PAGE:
Amanda Hocking sold 450,000 e-books in January directly to her readers, for under $3 each. The 26-year old writer has never been traditionally published and according to one anonymous publisher it is unlikely that any traditional publisher could offer her a better deal than the Kindle store.

Hocking only began self publishing in March 2010 after becoming fed up traditional publishers and their refusal to publish her young adult paranormal novels.

How is this possible? Joe Konrath of A Newbie’s Guide to Publishing explains:

If you’re an indie writer, you get to sell books at a price way, way lower than what a Traditional Publisher can sell at. And yet you make more money, because your only costs are to an ebook and cover art designer (whereas the traditional publisher has to support a legacy system, plus the traditionally published author gets a 30% cut, while you get 70%).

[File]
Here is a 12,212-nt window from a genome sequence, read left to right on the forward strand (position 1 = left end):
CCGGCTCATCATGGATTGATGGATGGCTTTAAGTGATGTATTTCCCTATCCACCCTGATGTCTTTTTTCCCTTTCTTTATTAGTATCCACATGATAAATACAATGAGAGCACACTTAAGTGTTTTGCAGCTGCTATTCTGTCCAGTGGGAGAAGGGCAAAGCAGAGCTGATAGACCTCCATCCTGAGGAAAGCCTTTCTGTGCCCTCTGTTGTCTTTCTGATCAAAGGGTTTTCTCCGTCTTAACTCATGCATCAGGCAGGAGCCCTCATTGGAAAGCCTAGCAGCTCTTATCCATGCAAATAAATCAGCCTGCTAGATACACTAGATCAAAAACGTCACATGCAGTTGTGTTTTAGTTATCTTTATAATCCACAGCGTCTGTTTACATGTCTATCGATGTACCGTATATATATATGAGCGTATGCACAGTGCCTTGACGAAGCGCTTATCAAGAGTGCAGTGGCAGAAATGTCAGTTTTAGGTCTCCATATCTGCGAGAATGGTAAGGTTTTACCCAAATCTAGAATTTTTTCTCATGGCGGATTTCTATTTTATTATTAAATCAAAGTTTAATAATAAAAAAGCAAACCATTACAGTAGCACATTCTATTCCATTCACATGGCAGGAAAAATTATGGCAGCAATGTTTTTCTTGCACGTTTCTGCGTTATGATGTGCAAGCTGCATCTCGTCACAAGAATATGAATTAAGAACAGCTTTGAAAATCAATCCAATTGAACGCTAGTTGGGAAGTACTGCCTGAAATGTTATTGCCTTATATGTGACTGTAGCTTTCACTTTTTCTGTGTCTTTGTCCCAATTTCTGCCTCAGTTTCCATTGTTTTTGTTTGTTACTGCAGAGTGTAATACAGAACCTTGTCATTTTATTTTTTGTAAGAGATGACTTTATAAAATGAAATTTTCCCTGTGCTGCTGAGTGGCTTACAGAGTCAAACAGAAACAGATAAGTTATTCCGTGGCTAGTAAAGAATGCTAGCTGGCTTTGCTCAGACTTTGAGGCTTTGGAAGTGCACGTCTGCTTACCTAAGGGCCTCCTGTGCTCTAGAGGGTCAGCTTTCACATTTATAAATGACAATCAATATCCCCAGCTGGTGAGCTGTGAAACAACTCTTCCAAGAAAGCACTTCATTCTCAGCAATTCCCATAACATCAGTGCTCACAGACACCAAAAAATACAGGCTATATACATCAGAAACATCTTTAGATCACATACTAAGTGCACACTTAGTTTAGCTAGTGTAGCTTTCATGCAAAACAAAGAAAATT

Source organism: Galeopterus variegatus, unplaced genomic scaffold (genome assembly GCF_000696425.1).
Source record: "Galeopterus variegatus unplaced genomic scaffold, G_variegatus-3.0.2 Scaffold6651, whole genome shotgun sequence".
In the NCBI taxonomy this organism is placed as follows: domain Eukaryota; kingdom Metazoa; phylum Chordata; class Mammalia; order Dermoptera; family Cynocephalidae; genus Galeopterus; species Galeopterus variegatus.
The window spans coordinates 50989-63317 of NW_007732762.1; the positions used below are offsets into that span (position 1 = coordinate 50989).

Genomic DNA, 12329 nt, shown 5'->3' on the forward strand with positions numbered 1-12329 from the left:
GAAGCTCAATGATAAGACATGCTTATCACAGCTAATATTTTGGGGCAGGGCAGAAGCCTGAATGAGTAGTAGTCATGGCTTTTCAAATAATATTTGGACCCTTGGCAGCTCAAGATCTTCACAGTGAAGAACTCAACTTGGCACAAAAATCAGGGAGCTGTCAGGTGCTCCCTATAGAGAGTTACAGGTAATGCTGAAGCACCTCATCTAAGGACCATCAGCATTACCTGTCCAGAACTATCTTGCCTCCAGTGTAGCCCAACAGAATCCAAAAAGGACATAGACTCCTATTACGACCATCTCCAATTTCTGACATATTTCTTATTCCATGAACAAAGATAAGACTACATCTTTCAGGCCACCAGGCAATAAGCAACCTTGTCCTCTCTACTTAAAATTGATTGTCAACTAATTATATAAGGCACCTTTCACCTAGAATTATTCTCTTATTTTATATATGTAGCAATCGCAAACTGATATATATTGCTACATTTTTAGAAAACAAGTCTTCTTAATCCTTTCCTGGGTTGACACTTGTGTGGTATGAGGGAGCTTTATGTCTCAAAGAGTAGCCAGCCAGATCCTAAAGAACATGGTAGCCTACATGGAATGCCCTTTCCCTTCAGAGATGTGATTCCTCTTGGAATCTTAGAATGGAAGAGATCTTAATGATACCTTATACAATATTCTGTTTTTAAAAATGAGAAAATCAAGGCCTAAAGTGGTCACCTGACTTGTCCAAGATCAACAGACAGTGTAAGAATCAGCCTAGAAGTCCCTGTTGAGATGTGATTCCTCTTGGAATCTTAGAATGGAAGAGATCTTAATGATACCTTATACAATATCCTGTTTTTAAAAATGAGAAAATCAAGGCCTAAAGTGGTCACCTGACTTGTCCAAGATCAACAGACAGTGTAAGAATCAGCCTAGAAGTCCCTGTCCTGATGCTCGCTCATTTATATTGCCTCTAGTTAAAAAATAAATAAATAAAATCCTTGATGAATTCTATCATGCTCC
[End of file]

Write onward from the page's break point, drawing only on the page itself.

In the meantime, readers are more inclined to buy your stories, even if you’re an unknown author, simply because your book prices are cheaper. So you get high sales, low ebook prices, but high revenue once you’ve hit sufficient scale. And the best thing is that it’s infinitely scalable: your ebooks are out there, getting sales every single day. No shelf-space, no print runs to worry about.

Ebooks are only 11% of all books sold. What happens when they hit 20%? 50%?

Originally posted by Dane Carlson on August 27, 2014 in bizopy / Books / Featured.

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